Now the fun begins, you are greeted by friends, and fellow racers. Seeing David at these races, always makes my husband and I smile, because we know what he goes though week in and week out- I will touch on that at the end of this blog, but when you see people you know, there is a sense of peace because you know they will be facing the same obstacles as yourself. After a short visit, it’s time to get warmed up, I always have a plan- run for 15 minutes to get the blood flowing, joints moving and heart pumping. This is my time to clear my mind, and it is my time to pray for the race, racers, volunteers and safety of the race-it is my quite time. Next I get my wetsuit on and warm up in the water, I like to warm up in the water to help calm my nerves, and to get my breathing on track. 

Out of the water and it’s time to line up for a wave start, today we are going off in age groups- starting in the water. I must add, I had to convince David that his wave was already in the water and he better get a move on, he finally believed me and all you see is a 6’7” man running then jumping into the water where the rest of the wave was waiting to go off. If you know him, you know this is nothing short of who he is. Siren buzzes, and they are off. We were competing in an Olympic distance triathlon, our swim was a two lap course, 750m two times around. The water was great, not too cold or choppy, just enough to make you remember you’re in open water. 

Two laps done and then off into transition where everything was where it should be. Out of transition and onto the bike, coming out of the park there were a few hills, but nothing that made me feel like it was going to be a hard course. The ride was an out and back course along the lake and country side, filled with more views that I recommend you traveling to see. I felt strong on the bike averaging 18mph and ready to run. I will add, my husband and I previewed the course a few weeks before the race so we knew what we were getting into…the run was 6.21 miles, and half of it was on gravel trails with hills. So my mind was already preparing for the best of the best, just convincing myself that I could take on these hills with no problem.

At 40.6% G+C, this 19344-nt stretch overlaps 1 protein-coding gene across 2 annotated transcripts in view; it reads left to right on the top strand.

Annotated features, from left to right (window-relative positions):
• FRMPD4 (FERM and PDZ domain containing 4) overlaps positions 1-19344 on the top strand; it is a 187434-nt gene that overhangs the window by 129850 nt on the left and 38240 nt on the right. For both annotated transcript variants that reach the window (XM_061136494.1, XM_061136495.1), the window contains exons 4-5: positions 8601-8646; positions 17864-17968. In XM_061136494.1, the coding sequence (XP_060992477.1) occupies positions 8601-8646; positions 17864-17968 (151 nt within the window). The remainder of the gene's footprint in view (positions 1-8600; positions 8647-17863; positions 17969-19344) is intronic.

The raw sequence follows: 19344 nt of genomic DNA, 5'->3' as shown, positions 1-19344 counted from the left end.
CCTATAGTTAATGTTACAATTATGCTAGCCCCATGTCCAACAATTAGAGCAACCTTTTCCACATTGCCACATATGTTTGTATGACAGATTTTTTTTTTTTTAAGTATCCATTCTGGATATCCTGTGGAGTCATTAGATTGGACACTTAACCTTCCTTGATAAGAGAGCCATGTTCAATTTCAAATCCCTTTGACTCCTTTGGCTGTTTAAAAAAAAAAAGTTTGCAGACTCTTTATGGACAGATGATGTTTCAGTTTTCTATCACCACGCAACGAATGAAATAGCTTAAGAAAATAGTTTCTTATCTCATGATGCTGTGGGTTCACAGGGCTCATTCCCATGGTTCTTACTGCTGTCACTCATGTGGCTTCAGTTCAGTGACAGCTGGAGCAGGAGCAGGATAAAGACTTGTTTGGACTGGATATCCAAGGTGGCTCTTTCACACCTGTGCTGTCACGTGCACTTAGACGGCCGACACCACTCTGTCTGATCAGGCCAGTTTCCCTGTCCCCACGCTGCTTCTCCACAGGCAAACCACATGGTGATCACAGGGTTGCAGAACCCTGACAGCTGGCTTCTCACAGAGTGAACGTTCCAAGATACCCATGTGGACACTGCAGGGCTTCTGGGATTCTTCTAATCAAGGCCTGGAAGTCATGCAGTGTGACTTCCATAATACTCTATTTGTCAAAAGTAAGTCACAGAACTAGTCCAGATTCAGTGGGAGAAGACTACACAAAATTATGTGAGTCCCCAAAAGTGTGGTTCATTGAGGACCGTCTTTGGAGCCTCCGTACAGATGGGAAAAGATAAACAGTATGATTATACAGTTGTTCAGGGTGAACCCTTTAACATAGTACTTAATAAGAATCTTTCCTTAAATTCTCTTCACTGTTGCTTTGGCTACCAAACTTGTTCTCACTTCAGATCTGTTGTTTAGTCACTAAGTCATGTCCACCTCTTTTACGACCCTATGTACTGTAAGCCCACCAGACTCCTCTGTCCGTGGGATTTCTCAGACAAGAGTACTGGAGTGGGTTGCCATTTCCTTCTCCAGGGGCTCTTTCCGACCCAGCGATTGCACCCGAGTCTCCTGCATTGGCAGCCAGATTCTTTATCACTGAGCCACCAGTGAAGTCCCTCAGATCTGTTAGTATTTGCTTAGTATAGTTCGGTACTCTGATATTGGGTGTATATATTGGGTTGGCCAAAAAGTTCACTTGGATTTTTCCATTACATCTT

Coming out of transition into the run my legs felt great, that does not happen all of the time, but today it was the case. Four hills into the run (1 mile) they were still going strong. At this point I finally see my husband, who is running in at a great 6’50”min/mile pace, and all I could say was “I couldn’t wait to see you!” He tells me “you only have to run the big hill once” I think- “ha ok, let’s do this.” Still going strong I take on those gravel hills and make my way back. Pushing along, encouraging other racers and again taking in all the views. Getting closer to the finish line, all I can think about is how great I felt during this entire race, and just praise God for His hand of mercy and safely.  I finished, placing 3rd in my age group and setting a PR. I was done, and ready to head home. 

Here is the most important part of this article, I was done. My next race isn’t until June 28th, I was able to go home and catch up on all the things that piled up during the week, and after that I am able to relax with my family. I would like you all to know, for David that isn’t the case, he was headed to another race, six hours away. I love to race, but racing two times in one weekend, for 52 weeks- I would dream of the day where I wasn’t racing anymore. You can tell how much Team Chad means to both David and Maggie. He wouldn’t be putting himself through all of this if he wasn’t passionate about it. Maggie, is so supportive and a true encourager because without her, David would not be able to do this. The time away from family is tough, not to mention the travel and expenses it takes to race. I woke up Sunday, and thought “hmm I am glad I am not racing today”, I will do a light run but not a full out race. Please keep in mind, that without your support Team Chad wouldn’t be funded, so thank you for donating and again if you have been thinking about it, please listen to your heart and give.